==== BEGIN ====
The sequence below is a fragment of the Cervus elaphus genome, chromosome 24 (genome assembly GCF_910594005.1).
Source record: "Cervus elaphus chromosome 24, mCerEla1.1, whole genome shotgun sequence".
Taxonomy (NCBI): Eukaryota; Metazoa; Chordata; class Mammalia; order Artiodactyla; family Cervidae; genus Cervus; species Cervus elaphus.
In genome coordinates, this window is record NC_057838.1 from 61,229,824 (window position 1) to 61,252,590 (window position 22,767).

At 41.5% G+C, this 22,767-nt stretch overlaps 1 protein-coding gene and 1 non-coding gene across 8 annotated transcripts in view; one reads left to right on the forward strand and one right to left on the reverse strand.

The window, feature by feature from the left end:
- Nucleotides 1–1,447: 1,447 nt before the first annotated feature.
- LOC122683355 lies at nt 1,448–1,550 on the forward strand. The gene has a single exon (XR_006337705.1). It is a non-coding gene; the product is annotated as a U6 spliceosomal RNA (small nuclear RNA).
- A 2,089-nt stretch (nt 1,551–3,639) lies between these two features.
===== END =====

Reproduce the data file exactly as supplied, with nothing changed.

The sequence below is a fragment of the Cervus elaphus genome, chromosome 24 (genome assembly GCF_910594005.1).
Source record: "Cervus elaphus chromosome 24, mCerEla1.1, whole genome shotgun sequence".
Taxonomy (NCBI): Eukaryota; Metazoa; Chordata; class Mammalia; order Artiodactyla; family Cervidae; genus Cervus; species Cervus elaphus.
In genome coordinates, this window is record NC_057838.1 from 61,229,824 (window position 1) to 61,252,590 (window position 22,767).

At 41.5% G+C, this 22,767-nt stretch overlaps 1 protein-coding gene and 1 non-coding gene across 8 annotated transcripts in view; one reads left to right on the forward strand and one right to left on the reverse strand.

The window, feature by feature from the left end:
- Nucleotides 1–1,447: 1,447 nt before the first annotated feature.
- LOC122683355 lies at nt 1,448–1,550 on the forward strand. The gene has a single exon (XR_006337705.1). It is a non-coding gene; the product is annotated as a U6 spliceosomal RNA (small nuclear RNA).
- A 2,089-nt stretch (nt 1,551–3,639) lies between these two features.